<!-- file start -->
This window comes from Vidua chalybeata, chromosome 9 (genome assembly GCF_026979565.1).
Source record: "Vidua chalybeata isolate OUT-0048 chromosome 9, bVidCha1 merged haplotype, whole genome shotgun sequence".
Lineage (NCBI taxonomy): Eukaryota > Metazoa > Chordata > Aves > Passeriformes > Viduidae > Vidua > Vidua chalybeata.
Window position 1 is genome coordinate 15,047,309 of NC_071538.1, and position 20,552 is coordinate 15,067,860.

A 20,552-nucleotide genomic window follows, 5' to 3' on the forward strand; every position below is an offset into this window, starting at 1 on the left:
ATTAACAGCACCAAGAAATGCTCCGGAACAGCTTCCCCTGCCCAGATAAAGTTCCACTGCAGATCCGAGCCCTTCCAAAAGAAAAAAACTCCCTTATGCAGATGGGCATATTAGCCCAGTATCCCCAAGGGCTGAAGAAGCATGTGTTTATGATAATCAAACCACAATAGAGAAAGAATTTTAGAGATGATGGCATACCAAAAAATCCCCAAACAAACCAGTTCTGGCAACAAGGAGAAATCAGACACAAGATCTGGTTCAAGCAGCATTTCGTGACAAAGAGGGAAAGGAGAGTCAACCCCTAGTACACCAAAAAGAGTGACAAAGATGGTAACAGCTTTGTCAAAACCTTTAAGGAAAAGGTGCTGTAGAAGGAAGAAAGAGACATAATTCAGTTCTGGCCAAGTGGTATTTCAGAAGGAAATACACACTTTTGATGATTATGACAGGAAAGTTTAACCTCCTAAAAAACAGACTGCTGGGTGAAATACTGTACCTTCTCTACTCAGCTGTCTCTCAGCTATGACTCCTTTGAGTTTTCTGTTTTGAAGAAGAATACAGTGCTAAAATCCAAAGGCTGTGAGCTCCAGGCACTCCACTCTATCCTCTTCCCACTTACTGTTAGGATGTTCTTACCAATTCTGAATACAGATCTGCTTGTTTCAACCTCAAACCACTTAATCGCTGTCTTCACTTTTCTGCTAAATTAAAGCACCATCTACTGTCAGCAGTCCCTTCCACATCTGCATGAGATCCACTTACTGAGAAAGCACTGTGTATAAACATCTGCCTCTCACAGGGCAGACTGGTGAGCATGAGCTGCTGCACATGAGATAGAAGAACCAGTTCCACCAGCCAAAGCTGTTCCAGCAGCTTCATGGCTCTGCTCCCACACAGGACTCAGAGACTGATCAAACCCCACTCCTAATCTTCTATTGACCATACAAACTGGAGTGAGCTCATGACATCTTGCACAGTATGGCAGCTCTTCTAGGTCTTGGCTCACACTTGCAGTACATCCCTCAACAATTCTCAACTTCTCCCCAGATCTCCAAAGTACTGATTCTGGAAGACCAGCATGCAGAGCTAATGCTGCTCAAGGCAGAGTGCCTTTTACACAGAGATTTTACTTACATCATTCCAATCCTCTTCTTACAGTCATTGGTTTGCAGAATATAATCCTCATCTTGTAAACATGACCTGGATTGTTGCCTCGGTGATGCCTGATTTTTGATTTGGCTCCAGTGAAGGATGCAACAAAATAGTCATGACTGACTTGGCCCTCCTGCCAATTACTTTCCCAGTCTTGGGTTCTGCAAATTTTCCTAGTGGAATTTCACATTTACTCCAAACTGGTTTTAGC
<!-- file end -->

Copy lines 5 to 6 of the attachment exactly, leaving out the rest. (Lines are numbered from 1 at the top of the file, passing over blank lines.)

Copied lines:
A 20,552-nucleotide genomic window follows, 5' to 3' on the forward strand; every position below is an offset into this window, starting at 1 on the left:
ATTAACAGCACCAAGAAATGCTCCGGAACAGCTTCCCCTGCCCAGATAAAGTTCCACTGCAGATCCGAGCCCTTCCAAAAGAAAAAAACTCCCTTATGCAGATGGGCATATTAGCCCAGTATCCCCAAGGGCTGAAGAAGCATGTGTTTATGATAATCAAACCACAATAGAGAAAGAATTTTAGAGATGATGGCATACCAAAAAATCCCCAAACAAACCAGTTCTGGCAACAAGGAGAAATCAGACACAAGATCTGGTTCAAGCAGCATTTCGTGACAAAGAGGGAAAGGAGAGTCAACCCCTAGTACACCAAAAAGAGTGACAAAGATGGTAACAGCTTTGTCAAAACCTTTAAGGAAAAGGTGCTGTAGAAGGAAGAAAGAGACATAATTCAGTTCTGGCCAAGTGGTATTTCAGAAGGAAATACACACTTTTGATGATTATGACAGGAAAGTTTAACCTCCTAAAAAACAGACTGCTGGGTGAAATACTGTACCTTCTCTACTCAGCTGTCTCTCAGCTATGACTCCTTTGAGTTTTCTGTTTTGAAGAAGAATACAGTGCTAAAATCCAAAGGCTGTGAGCTCCAGGCACTCCACTCTATCCTCTTCCCACTTACTGTTAGGATGTTCTTACCAATTCTGAATACAGATCTGCTTGTTTCAACCTCAAACCACTTAATCGCTGTCTTCACTTTTCTGCTAAATTAAAGCACCATCTACTGTCAGCAGTCCCTTCCACATCTGCATGAGATCCACTTACTGAGAAAGCACTGTGTATAAACATCTGCCTCTCACAGGGCAGACTGGTGAGCATGAGCTGCTGCACATGAGATAGAAGAACCAGTTCCACCAGCCAAAGCTGTTCCAGCAGCTTCATGGCTCTGCTCCCACACAGGACTCAGAGACTGATCAAACCCCACTCCTAATCTTCTATTGACCATACAAACTGGAGTGAGCTCATGACATCTTGCACAGTATGGCAGCTCTTCTAGGTCTTGGCTCACACTTGCAGTACATCCCTCAACAATTCTCAACTTCTCCCCAGATCTCCAAAGTACTGATTCTGGAAGACCAGCATGCAGAGCTAATGCTGCTCAAGGCAGAGTGCCTTTTACACAGAGATTTTACTTACATCATTCCAATCCTCTTCTTACAGTCATTGGTTTGCAGAATATAATCCTCATCTTGTAAACATGACCTGGATTGTTGCCTCGGTGATGCCTGATTTTTGATTTGGCTCCAGTGAAGGATGCAACAAAATAGTCATGACTGACTTGGCCCTCCTGCCAATTACTTTCCCAGTCTTGGGTTCTGCAAATTTTCCTAGTGGAATTTCACATTTACTCCAAACTGGTTTTAGC